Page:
The Musician’s Practice Pyramid

Practice Pyramid

Have you ever walked (or dejectedly shuffled) into the practice room, begrudgingly opened your case, assembled your instrument….and wondered what the heck you have to practice?

Maybe you’re overwhelmed with excerpts. Maybe you have to learn your scales for All State auditions. Or maybe you don’t even know what you should practice. Not to fear, my trusty Practice Pyramid is here!

You’re probably familiar with the food pyramid from health classes past. It’s undergone a few makeovers recently, but the basic idea is essentially the same. A daily diet with the right proportions of certain foods will increase your overall health. Like the food pyramid, your practice routine should also have balanced proportions of fundamentals and repertoire.

Practice pyramids may differ slightly for each musician, depending on age, skill level, weaknesses, and personal/professional goals. Below, I describe the elements of my personal practice pyramid.

Scales: Scales are the fruits and vegetables of your musical diet. Like fruits and veggies, there is quite the variety of scales, and you should sample them all for optimal musical health. Scales are the foundation for all music, and I believe that they are the single most important thing you can practice. Daily scale work is the easiest and fastest way to improve technique, agility, and finesse. Need some “recipes” to spice up your scales? Here are 52 ways to practice your scales.

Long tones: As a former non-believer of the power of long tones, I am now a dedicated long tone enthusiast. Nothing can turn a sound around like consistent long tone practice. In addition to your sound (aka musical voice), long tones can improve tone, tuning, timbre (believe it or not, these are three distinct qualities), breath support, lung capacity, air control, and connection between notes. This is the first thing I play every single day, and the only reason that I didn’t put long tones as the foundation of the practice pyramid is because too much time on long tones causes embouchure fatigue – not good for the rest of your practice session!

Articulation: For my fellow Zelda fans out there, articulation completes the warmup Triforce (along with scales and long tones). It is crucial to develop and maintain fast, light, clean, and symmetrical articulation in all styles and patterns (legato, staccato, marcato). You should practice articulation daily, but keep in mind that articulation is best practiced in smaller increments to avoid tongue fatigue. This is probably the only element of practice which gets worse the more you practice, so make sure to focus to get the most benefits during your articulation regimen.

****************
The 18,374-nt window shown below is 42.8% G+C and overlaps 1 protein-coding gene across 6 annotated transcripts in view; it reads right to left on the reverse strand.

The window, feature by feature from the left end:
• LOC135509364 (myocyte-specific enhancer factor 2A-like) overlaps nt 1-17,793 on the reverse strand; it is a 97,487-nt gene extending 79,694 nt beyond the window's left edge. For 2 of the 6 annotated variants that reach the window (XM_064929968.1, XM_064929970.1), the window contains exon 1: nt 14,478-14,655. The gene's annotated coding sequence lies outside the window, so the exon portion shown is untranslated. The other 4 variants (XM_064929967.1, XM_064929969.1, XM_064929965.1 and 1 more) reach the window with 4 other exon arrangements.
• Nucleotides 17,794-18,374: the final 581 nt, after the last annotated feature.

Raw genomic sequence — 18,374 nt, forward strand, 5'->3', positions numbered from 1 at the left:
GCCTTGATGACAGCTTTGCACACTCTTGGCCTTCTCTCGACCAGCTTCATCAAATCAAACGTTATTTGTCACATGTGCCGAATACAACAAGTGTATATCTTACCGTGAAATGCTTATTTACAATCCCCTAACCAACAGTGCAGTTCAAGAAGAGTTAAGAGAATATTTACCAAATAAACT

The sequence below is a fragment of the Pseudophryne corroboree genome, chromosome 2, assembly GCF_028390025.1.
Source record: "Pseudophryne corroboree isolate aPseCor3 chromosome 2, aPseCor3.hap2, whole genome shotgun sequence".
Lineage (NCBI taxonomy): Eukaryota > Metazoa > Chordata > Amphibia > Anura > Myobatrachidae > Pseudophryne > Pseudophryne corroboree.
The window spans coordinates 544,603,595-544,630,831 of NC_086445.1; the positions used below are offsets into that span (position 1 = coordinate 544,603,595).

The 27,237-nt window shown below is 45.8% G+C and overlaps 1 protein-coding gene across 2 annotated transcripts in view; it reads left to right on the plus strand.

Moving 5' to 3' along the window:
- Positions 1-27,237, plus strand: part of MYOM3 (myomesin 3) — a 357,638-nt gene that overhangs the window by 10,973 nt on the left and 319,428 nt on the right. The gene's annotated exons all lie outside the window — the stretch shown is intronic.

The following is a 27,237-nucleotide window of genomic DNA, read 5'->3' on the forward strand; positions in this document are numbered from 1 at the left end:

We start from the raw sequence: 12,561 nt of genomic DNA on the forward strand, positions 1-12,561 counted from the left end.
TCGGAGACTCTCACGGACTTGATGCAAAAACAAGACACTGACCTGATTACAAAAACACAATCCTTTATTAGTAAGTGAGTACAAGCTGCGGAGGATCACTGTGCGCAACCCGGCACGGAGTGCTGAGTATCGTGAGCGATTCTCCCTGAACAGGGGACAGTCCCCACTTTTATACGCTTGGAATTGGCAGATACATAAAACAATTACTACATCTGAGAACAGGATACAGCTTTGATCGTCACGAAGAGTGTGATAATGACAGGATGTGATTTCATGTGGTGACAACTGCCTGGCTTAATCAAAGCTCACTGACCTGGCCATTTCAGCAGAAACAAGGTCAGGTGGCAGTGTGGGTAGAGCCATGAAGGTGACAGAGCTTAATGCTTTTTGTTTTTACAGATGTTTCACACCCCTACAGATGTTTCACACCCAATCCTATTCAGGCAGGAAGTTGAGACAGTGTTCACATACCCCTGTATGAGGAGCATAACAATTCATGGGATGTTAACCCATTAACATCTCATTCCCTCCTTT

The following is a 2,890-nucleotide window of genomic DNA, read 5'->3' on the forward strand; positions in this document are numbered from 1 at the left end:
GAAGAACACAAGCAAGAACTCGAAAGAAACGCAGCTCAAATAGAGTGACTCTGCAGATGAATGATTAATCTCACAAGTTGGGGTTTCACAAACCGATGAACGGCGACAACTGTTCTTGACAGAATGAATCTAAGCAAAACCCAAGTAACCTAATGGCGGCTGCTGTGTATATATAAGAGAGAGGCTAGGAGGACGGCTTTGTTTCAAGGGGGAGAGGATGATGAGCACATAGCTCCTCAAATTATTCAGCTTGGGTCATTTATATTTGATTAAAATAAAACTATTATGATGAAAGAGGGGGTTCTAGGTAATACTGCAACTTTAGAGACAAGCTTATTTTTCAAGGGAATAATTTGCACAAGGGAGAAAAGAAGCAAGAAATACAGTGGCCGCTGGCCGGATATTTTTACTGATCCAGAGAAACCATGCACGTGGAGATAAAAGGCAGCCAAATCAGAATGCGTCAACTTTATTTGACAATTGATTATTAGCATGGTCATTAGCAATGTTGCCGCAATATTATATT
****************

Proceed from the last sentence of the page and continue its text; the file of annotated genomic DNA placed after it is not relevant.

Repertoire: This is the meat and potatoes of my musical diet (tofu and potatoes, since I’m a vegetarian). This includes études, orchestral excerpts, solo literature, and any other music for band, auditions, or performances. Make sure to allot enough time for each piece during the repertoire portion of your practice routine.

Sight-reading: Consider sight-reading the omega-3 fatty acids of your musical diet. Great in concentrated doses, but not necessarily more effective in larger quantities. Sight reading skills are developed over time, so don’t cram this into a few practice sessions. Consistent sight reading will yield the best results. For more help, here’s my advice on becoming a master sight reader.

Altissimo: Beautiful high notes take work (sad, but true). It’s all about using your air,  having great fingerings for each note, and not pinching the embouchure. Spend a few minutes each day expanding your range and perfecting your altissimo chops. Like articulation, too much altissimo practice can fatigue embouchures (not to mention alarm any dogs within a five-mile radius).

Bonus: This is the decadent chocolate cake, tiramisu, New York cheesecake, double fudge brownie – insert dessert of your choice – to your musical diet. Be sure to occasionally indulge on music that you love. Maybe it’s Disney soundtracks or favorite pop songs. Dedicate a few minutes towards music for music’s sake. No analysis, problem-solving or critical thinking. Just have fun!

The most important principle of the practice pyramid is balance. There will be some days you skip scales, or have a double dose of repertoire (just like there are days when I eat chocolate and cheese for dinner. #parisproblems). Don’t let one bad day deter you from your journey. If you regularly utilize a practice pyramid, you will continue to improve and grow into a balanced and healthy musician.

Last note: Exercise. How can musicians “exercise” to supplement this musical diet? Through auditions, performances, recitals, and teaching. Music doesn’t exist until it is shared with others. A healthy musical diet includes work both inside and outside the practice room!

What does your musical practice pyramid look like? Share in the comments below!

 

 

 

4 thoughts on “The Musician’s Practice Pyramid

  1. Interesting… I always thought about scales as being the base of everything and almost always I initiate my studies with scales, but I really appreciate your idea about how to balance studies. Actually, I am a violin student and I will have to adapt it to my studies. But I thing it is a good studies approach.

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